I attempt to understand others’ points of views by engaging them in honest debate. On occasion I am educated by that process in a way that causes me to change my conclusions. Minimally the process of honest debate leads me to have a greater understanding of the how and why someone has a different conclusion than me and forces me to learn some other things along the way. Having my positions challenged in an intellectually honest manner forces me to either modify my conclusions or to form a better basis for them. Either one is a desirable outcome. Finding intelligent people willing to explain their positions and to defend them is not always easy however. Some do not like to have their positions questioned. Some prefer to post in ways and places that encourage only bouts of mutual self-affirmation among those who are already like-minded, and substitute hyperbole and motto mouthing for debate. Okay, most. But I had hopes that your blog was not one of those places. I will endeavor in the future to keep my disappointment more to myself and refrain from engaging in the political side of your blog and to otherwise follow your request and “move on.”

    My apologies for imposing upon your time and comment space.

  19. #20 revere
    December 17, 2009

    Don: You imply I am not willing to debate here. I think the record belies that. But there are practical limits. While all you have to do is make your points with me, I have to also reply to numerous others and while I and we do our best we can’t do unlimited debate. We usually don’t call a halt until it becomes clear that one side or the other isn’t listening or the same things are being said over and over again without resolution or charges of bad faith start to fly (and let’s be clear, those charges can come from either side; I am not accusing you alone or letting myself off the hook). Ideally you and I would sit down and have a beer together and argue and part friends. But this format or our real life situation isn’t made for that and we live within its constraints. Time for us is a zero sum game, purely and simply and while you might be disappointed we don’t spend unlimited time on issues you want to talk about, I hope you will admit we almost always try to engage over several cycles. As regards my complaints about your tone, if you read over your previous responses you might be able, if you put yourself in our position, to imagine how we might think and respond the way we did. If we are mistaken, as you say, we accept that.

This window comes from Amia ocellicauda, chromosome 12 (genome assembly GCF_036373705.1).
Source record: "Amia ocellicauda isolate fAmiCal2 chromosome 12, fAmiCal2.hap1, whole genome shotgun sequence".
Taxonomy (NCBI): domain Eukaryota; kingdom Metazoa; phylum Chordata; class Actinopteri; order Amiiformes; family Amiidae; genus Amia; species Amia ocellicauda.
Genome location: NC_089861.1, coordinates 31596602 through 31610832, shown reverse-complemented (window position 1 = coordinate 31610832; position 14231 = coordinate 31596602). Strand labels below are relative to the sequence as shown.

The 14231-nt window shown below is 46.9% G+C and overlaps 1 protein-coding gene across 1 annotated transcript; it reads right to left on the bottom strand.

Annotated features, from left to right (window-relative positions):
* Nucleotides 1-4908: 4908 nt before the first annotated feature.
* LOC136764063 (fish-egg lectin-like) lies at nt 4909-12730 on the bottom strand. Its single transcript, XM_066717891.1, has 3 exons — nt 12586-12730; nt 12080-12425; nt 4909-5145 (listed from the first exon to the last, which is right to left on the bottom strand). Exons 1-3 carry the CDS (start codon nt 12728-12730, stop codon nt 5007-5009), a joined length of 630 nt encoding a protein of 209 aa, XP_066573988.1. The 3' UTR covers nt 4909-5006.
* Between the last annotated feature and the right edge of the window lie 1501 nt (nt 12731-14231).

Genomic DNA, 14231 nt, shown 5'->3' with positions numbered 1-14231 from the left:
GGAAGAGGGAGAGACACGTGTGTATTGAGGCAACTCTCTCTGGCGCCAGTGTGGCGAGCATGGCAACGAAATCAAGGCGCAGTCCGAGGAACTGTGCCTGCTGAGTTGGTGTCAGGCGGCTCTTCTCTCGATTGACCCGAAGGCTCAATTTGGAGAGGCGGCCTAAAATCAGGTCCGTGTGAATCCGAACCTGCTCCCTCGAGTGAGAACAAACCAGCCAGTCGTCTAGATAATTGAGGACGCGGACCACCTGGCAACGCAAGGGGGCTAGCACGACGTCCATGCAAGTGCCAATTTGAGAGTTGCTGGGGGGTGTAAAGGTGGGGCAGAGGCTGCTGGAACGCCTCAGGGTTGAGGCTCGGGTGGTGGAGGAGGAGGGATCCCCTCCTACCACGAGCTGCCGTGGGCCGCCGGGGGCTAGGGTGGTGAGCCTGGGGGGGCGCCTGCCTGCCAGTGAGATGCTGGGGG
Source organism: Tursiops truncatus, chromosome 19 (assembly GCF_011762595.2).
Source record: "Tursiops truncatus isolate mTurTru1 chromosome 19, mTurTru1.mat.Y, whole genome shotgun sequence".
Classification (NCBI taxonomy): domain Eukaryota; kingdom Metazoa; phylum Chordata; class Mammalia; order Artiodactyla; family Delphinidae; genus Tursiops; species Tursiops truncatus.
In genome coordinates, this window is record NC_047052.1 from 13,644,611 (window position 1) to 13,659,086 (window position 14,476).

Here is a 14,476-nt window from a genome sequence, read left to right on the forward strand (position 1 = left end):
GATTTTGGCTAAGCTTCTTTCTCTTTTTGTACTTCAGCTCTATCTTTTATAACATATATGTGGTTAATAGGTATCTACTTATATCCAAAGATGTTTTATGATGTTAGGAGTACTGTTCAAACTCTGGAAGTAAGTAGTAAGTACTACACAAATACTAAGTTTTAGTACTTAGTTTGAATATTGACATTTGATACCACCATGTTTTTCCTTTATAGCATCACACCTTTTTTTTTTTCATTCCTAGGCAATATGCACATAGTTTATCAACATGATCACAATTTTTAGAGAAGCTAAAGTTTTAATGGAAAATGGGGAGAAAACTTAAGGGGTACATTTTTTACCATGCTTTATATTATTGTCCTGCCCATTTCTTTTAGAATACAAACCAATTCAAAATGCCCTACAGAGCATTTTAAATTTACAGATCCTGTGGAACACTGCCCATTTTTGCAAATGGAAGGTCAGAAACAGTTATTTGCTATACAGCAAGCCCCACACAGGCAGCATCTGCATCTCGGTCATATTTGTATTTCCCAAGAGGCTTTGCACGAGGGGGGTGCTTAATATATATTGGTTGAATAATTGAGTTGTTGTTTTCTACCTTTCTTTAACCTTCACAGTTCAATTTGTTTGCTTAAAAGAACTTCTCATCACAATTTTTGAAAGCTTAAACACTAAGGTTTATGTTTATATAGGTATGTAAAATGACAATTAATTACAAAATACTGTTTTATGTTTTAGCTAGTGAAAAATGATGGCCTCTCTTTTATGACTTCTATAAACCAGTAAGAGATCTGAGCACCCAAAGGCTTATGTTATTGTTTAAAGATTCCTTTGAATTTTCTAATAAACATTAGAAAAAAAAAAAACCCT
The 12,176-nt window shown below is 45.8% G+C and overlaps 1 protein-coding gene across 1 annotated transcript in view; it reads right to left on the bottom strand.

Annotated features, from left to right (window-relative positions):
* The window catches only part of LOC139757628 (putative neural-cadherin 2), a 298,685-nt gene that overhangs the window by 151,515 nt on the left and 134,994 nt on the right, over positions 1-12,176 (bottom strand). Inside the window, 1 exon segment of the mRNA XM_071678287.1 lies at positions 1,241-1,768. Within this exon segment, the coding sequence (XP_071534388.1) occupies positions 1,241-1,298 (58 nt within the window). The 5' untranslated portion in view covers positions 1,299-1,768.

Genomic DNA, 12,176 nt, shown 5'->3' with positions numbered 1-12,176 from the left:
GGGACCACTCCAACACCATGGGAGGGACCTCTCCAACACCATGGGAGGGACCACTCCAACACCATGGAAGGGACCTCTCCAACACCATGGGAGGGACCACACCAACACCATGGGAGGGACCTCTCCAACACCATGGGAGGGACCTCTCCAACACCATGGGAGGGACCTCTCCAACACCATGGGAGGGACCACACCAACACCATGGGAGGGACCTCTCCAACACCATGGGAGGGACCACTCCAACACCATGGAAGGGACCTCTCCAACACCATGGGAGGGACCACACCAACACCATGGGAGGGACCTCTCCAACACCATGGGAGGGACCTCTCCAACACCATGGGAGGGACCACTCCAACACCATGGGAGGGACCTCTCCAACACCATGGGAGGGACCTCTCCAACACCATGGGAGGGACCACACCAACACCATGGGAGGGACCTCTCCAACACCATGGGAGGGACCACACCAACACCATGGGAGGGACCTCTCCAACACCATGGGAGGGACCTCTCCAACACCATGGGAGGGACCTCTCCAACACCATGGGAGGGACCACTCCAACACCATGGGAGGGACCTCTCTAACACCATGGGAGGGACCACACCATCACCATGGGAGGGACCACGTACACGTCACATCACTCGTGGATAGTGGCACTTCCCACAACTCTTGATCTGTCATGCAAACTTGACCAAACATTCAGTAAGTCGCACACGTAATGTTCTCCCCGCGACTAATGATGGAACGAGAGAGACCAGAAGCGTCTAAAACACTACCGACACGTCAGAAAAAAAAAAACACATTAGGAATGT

20. #21 John Grant
    December 17, 2009

    mk is just being a troll. If he thinks the word “holocaust” refers solely to WWII he should go look in a dictionary.

    Of course, he’s managed to derail any discussion of the very fair and poignant message of the graphic . . . which presumably was his intention. In other words, he’s used the suffering of six million and more murdered Jews in order to advance his political agenda. Nice.

  21. #22 Queef
    December 17, 2009

    Slovenia, I know the Vietnam war. Whether I am 44, 64, 14, or 24 doesn’t change anything about what I said. Al-Qaeda operates little like mid-20th century Communists, other than the fact that Viet Cong used explosives, used and targeted civilians, and stayed out of sight. Unlike Domino “theory,” the likelihood of the spread of Taliban and/or terrorist organizations within and around Afghanistan without American presence is very real. A Marxist politico-economic ideology amongst the uneducated can be a very hard sell (Soviets tried it with Afghans in the 1970s) compared to radical Islamic ideologies amongst a much more willing, frustrated population which has been Muslim since the 9th century.